As far as your ex, it sounds like you have little reason to worry about him getting custody.  Once he's out of jail, if you think your son should not see him without supervision, you need to carefully document everything you think justifies that.  Start now, not when he gets out of jail.  Print out any threatening messages he sends to you.  Do not take phone calls from him.  Ever.  Make him put in writing anything he wants to say to you.

 

You make your ex sound like a monster, but for whatever reason, he is your son's father.  People serve time for things that don't necessarily make them a danger to their children.  People say ugly things - that they don't always mean - when they break up with someone, and when they feel powerless.  (He may talk as though he has power over you.  But the truth is, you are free and have complete control over his son.  You have all the power right now and he knows it.)  The fact that he's in jail and the fact that he's said things to you in anger will not necessarily convince a judge he should have no contact with his child.  It takes a lot to involuntarily terminate someone's parental rights - and rightly so.  It should not be easy for your ex's mother to terminate your parental rights, just because she might like to.  And it should not be easy for you to terminate your ex's.  If you truly believe there should be no contact, be even more diligent about documenting everything.

 

You need to cover your tracks, legally.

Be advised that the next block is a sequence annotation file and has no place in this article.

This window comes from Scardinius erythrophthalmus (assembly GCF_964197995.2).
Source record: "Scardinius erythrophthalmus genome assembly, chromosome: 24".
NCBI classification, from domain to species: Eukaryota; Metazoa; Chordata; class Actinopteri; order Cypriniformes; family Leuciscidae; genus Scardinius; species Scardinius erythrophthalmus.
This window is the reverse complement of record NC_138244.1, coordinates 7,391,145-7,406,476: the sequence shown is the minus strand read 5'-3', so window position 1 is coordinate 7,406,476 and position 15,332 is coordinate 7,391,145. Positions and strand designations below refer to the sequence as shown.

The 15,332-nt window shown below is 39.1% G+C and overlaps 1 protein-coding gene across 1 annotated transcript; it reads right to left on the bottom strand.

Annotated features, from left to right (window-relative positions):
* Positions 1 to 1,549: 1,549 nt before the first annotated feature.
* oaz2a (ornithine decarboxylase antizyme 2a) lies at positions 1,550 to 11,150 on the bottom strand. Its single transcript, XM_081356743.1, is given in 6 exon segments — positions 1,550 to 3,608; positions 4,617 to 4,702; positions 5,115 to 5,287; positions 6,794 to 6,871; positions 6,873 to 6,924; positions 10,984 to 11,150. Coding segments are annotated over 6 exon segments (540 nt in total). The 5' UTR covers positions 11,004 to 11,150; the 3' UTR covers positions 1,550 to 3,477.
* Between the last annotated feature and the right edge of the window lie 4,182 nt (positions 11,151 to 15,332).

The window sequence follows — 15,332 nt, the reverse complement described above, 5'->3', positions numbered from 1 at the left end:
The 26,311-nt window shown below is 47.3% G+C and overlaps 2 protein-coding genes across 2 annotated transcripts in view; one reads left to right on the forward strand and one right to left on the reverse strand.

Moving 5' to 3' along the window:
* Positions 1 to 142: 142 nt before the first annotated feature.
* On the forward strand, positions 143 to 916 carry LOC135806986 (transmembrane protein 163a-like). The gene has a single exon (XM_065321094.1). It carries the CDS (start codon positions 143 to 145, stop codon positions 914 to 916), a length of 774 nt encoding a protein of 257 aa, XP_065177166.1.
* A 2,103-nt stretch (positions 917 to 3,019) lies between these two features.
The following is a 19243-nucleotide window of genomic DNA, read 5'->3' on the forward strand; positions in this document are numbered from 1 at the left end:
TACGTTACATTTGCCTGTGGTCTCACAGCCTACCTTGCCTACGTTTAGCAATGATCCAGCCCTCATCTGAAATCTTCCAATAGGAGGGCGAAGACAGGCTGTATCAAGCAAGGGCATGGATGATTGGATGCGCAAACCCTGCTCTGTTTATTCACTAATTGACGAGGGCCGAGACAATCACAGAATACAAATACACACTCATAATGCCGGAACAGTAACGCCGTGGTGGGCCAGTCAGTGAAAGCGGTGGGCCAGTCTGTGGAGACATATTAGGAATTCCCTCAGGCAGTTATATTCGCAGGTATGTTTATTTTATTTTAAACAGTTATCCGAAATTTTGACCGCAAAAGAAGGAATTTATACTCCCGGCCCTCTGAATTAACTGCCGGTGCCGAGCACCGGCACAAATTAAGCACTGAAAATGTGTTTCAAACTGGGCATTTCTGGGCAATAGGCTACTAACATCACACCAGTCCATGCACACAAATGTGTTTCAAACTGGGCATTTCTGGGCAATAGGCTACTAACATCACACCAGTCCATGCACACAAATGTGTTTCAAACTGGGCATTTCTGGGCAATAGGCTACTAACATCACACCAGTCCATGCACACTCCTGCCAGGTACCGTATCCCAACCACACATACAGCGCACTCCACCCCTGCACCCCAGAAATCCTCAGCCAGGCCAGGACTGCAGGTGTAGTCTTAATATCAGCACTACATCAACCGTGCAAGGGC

#1- Consult an attorney (if you can't afford one, see if you qualify for Legal Aid) to make sure that whatever legal steps you've already taken (establishing paternity and child support) don't place you under any sort of restriction, in terms of moving.  By federal law, unless you're a felon, you have the right to move wherever you want.  But, to move your child with you, you may be required to file official notice of your intent to relocate and there may be a mandatory waiting period.  Your ex might be allowed to object.  But the fact that he's in jail, your son's only one, and you want to move to be closer to your family will almost certainly make a judge overrule his objection and let your son move out of state with you.

#2- If you are NOT required to take any legal action in Kentucky, to move your son out of state, then move BEFORE you do anything else.  Move before you discuss it with your ex's mother.  Establish residency where you want to live.  Then if your ex or his mother decide to take you to court, they will have to file in the state where the child resides.  (If you move, jurisdiction of your son's custody and child support will eventually be transferred to Ohio, but it might take six months or a year.)

#3- Read the laws for yourself.  Know what your rights and obligations are, for sure.  Don't rely on anyone else to interpret them for you.  They're all available online.


One woman in a house full of men:  my soul mate:  partners.gif  orfencing.gif... twin sons:lurk.giflurk.gif(HS juniors) ... step-son: guitar.gif (a freshman) ... our little man: kid.gif  (a kindergartener) ... and there is another female in the house, after all:  ourdog2.gif.